Better Portable Graphics

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Better Portable Graphics
Filename extension .bpg
Magic number 42 50 47 fb
Initial release 2014 (2014)
Latest release
(September 2015; 3 years ago (2015-09))
Type of format lossy lossless bitmap image format
Extended from HEVC
Open format? Yes

Better Portable Graphics (BPG) is a file format for coding digital images, which was created by programmer Fabrice Bellard in 2014. Its purpose is to be a more compression-efficient replacement for the JPEG image format when quality or file size is an issue.[1] It is based on the intra-frame encoding of the High Efficiency Video Coding (HEVC) video compression standard.[2] Tests on photographic images in July 2014 found that BPG produced smaller files for a given quality than JPEG, JPEG XR and WebP.[3]

While there is not yet built-in native support for BPG in any mainstream browsers, websites can still use BPG images in all browsers by including a 56KB (after gzipping) JavaScript library made by Bellard.[1]

High Efficiency Video Coding and BPG

HEVC already has several profiles defined for still-picture coding using HEVC's intra-frame encoding for various bit depths and color formats, including the progressively more capable Main Still Picture, Main 4:4:4 Still Picture, and Main 4:4:4 16 Still Picture profiles.

BPG is essentially a wrapper for uses of the HEVC's Main 4:4:4 16 Still Picture profile up to 14 bits per sample.


BPG's container format is intended to be more suited to a generic image format than the raw bitstream format used in HEVC (which is otherwise ordinarily used within some other wrapper format, such as the .mp4 file format).[2][4]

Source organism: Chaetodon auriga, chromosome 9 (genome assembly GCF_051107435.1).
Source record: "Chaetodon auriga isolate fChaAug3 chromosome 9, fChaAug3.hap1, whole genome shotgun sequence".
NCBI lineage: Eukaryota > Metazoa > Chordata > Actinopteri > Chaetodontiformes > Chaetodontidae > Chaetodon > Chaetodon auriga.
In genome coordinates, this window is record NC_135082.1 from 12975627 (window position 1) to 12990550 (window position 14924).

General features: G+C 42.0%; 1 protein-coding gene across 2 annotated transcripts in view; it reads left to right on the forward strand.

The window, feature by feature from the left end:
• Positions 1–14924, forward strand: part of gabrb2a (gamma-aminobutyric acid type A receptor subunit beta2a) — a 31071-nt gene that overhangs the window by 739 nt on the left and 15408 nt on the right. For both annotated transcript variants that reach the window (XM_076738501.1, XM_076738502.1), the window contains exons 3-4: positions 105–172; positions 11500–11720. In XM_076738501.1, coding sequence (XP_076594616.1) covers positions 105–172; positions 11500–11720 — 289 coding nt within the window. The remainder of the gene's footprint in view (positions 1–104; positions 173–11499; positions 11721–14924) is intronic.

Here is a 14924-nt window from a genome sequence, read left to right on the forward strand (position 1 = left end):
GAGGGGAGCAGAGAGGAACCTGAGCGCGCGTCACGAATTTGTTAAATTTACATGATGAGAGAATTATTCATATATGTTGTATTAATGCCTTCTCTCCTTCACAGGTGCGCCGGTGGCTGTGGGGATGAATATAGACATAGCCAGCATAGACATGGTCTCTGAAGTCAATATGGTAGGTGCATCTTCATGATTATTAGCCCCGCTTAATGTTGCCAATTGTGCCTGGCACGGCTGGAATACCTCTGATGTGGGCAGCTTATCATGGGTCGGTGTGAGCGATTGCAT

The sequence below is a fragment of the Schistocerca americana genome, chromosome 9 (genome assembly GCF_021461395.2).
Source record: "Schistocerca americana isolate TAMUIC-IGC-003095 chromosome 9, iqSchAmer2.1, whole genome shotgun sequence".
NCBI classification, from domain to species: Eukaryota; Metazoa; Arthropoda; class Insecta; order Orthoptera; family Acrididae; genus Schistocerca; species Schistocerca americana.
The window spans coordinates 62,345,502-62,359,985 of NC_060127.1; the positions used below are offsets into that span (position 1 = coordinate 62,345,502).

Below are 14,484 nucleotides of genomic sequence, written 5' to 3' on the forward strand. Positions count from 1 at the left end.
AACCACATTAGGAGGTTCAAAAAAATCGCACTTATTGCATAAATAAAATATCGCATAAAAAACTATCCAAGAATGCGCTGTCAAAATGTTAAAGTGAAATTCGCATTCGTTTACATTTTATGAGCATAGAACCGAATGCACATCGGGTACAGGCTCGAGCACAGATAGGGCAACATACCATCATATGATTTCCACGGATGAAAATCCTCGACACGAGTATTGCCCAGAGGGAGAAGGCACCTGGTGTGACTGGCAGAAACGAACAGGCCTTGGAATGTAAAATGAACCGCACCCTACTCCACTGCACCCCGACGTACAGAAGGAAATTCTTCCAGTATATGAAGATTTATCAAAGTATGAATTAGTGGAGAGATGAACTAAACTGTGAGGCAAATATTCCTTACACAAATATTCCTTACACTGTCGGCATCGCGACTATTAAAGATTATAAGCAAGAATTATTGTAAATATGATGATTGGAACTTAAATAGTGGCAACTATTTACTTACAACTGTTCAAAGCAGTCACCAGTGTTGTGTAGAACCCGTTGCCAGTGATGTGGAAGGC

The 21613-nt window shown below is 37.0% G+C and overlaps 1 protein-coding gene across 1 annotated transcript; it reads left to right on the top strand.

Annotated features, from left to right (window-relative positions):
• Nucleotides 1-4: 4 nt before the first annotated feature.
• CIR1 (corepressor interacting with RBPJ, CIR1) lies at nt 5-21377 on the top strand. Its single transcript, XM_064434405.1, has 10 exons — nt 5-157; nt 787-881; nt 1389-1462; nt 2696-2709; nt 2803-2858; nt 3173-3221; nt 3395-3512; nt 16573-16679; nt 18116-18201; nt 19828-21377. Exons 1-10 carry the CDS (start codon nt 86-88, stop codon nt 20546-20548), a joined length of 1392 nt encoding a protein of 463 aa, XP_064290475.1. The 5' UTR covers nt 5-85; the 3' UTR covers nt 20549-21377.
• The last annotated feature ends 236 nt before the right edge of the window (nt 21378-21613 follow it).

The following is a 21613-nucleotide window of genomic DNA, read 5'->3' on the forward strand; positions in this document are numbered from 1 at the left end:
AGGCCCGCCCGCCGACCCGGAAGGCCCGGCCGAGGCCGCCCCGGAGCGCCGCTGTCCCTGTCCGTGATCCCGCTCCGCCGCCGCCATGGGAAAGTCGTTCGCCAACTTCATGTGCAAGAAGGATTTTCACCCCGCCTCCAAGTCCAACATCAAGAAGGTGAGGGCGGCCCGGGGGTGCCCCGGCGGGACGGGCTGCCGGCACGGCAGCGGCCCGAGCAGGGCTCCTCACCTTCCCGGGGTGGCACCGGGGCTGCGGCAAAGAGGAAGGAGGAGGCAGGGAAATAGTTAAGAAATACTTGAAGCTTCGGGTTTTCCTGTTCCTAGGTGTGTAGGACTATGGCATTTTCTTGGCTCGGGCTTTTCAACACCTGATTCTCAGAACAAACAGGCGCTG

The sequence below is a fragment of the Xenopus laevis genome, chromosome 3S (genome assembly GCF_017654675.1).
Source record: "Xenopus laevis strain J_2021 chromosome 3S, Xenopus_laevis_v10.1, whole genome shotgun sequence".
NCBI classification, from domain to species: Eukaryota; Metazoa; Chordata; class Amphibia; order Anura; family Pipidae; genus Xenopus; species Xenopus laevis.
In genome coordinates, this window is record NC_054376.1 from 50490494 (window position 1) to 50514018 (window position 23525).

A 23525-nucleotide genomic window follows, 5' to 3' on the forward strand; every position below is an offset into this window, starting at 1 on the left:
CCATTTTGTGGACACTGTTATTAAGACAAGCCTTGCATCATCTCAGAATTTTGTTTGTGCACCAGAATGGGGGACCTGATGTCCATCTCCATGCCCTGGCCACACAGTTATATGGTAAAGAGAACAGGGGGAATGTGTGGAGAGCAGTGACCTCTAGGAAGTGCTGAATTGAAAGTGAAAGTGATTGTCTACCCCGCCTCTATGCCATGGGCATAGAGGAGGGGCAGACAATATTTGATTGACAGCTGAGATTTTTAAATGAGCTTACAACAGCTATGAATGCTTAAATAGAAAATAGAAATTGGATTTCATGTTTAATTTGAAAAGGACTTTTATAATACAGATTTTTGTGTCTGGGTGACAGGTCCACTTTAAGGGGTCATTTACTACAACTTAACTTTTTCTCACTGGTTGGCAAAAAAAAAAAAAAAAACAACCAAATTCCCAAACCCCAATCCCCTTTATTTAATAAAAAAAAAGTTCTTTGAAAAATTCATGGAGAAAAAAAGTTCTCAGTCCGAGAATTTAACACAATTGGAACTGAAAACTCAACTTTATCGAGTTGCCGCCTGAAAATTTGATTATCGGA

BPG supports the color formats known as 4:4:4, 4:2:2, and 4:2:0.[2] Support for a separately coded extra channel is also included for an alpha channel or the fourth channel of a CMYK image.[2] Metadata support is included for Exif, ICC profiles, and XMP.[2]

Color space support is included for YCbCr with ITU-R BT.601, BT.709, and BT.2020 (non-constant luminance) definitions, YCgCo, RGB, CMYK, and grayscale.

Support for HEVC's lossy and lossless data compression is included.

BPG supports animation.[1]


BPG is believed[by whom?] to be covered by some of the patents on HEVC, and as such, any device which is licensed to support HEVC will also be covered for BPG.[according to whom?] Some sites such as conclude for this reason that it is unlikely that BPG will replace JPEG, despite BPG's better technical performance.[4]

Other proposed JPEG replacements

Several previous image formats are also technically superior to JPEG for similar uses, though not by the same margin as BPG. They have found some niche uses, but have crucially not gained acceptance on the web. Investigations for a possible JPEG replacement have included:[3][5]


  1. 1.0 1.1 1.2 "BPG Image format". Fabrice Bellard. 2014. Retrieved 2016-04-02.<templatestyles src="Module:Citation/CS1/styles.css"></templatestyles>
  2. 2.0 2.1 2.2 2.3 2.4 "BPG specification". Retrieved December 2014. Check date values in: |accessdate= (help)<templatestyles src="Module:Citation/CS1/styles.css"></templatestyles>
  3. 3.0 3.1 "Lossy Compressed Image Formats Study". Mozilla Corporation. Retrieved 2015-02-10.<templatestyles src="Module:Citation/CS1/styles.css"></templatestyles>
  4. 4.0 4.1 "BPG, a still-image format from video compression".<templatestyles src="Module:Citation/CS1/styles.css"></templatestyles>
  5. "BPG Image Comparison". Retrieved 2015-02-10.<templatestyles src="Module:Citation/CS1/styles.css"></templatestyles>

External links